Google helps CDC track flu clusters

Google helps CDC track flu clusters

Summary: Google will work with the Centers for Disease Control to track flu trends. The game plan: Capture data on searches related to flu, chest congestions and colds and report back to the CDC.

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Google will work with the Centers for Disease Control to track flu trends. The game plan: Capture data on searches related to flu, chest congestions and colds and report back to the CDC.

Google made the announcement in a blog post.

The Drudge Report reported the story with a little Big Brother flair, but you have to admit that information can be useful to the CDC. If there's a breakout of influenza in Birmingham, Alabama chances are Google would know before the CDC.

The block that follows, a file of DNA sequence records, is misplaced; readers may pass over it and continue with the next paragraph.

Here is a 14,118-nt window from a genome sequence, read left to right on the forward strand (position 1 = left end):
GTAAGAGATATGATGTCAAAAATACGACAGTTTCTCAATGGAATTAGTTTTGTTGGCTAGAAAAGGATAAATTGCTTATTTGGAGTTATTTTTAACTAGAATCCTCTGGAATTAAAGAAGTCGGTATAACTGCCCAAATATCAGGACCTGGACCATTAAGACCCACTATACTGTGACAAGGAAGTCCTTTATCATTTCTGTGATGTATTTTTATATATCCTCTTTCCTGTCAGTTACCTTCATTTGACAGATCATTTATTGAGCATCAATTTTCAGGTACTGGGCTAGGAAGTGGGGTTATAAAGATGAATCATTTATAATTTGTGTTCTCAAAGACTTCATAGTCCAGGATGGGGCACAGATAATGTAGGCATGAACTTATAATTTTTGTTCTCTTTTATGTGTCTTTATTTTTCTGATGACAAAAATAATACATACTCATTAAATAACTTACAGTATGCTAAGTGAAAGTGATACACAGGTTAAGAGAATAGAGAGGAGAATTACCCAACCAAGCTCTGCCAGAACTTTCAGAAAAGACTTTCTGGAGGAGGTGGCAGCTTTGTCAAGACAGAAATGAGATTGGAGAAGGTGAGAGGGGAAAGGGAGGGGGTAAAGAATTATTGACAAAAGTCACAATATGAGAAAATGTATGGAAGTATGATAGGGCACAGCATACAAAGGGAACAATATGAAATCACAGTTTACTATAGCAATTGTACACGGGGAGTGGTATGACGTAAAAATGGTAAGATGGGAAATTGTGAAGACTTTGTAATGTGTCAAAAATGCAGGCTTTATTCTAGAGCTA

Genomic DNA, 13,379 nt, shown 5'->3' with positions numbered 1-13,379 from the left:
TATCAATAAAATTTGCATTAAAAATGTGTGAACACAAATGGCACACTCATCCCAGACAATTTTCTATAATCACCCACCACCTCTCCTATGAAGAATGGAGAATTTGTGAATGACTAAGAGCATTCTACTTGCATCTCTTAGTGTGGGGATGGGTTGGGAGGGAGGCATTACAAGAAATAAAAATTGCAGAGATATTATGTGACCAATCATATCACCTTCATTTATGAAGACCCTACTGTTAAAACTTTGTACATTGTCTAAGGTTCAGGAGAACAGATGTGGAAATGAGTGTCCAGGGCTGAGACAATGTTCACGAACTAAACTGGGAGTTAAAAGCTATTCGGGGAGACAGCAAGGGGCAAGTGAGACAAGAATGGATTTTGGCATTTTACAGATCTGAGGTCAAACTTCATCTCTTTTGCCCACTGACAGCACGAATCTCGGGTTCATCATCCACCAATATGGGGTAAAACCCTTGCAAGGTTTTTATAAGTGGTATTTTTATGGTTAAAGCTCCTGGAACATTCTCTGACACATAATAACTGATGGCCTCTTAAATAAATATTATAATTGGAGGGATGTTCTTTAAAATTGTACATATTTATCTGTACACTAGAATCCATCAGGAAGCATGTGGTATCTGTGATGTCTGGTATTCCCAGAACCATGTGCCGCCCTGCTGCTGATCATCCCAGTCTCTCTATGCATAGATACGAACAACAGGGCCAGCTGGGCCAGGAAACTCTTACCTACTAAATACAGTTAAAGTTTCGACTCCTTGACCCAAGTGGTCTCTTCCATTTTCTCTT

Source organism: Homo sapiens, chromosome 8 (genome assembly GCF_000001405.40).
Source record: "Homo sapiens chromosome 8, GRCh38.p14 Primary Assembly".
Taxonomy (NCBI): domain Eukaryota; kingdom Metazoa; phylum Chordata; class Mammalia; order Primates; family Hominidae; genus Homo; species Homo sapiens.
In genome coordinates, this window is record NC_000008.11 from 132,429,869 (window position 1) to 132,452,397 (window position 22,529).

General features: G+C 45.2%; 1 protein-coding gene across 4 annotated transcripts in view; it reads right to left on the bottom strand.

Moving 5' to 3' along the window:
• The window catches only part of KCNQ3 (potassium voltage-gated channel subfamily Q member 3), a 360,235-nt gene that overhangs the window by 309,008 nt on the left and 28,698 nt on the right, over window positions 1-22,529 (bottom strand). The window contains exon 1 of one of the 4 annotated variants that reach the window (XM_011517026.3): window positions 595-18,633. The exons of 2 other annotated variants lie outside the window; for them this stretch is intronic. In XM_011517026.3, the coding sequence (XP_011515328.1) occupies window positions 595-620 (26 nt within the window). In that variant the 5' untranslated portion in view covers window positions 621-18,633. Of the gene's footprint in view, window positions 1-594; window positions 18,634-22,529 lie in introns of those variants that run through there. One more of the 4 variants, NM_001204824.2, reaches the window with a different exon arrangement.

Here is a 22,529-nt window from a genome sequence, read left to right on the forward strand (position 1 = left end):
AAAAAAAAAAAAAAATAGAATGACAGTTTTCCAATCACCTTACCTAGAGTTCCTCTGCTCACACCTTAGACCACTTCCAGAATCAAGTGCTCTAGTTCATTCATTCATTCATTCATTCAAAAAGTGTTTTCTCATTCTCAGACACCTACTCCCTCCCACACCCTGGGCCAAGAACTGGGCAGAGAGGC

googleflu.png

All that's fine, but the Google-CDC collaboration could be viewed as a bit creepy although I might appreciate the Thera-Flu ad that would inevitably run near my search. Individuals wouldn't be tracked.

Google explains:

Last year, a small team of software engineers began to explore if we could go beyond simple trends and accurately model real-world phenomena using patterns in search queries. After meeting with the public health gurus on Google.org's Predict and Prevent team, we decided to focus on outbreaks of infectious disease, which are responsible for millions of deaths around the world each year. You've probably heard of one such disease: influenza, commonly known as "the flu," which is responsible for up to 500,000 deaths worldwide each year. If you or your kids have ever caught the flu, you know just how awful it can be.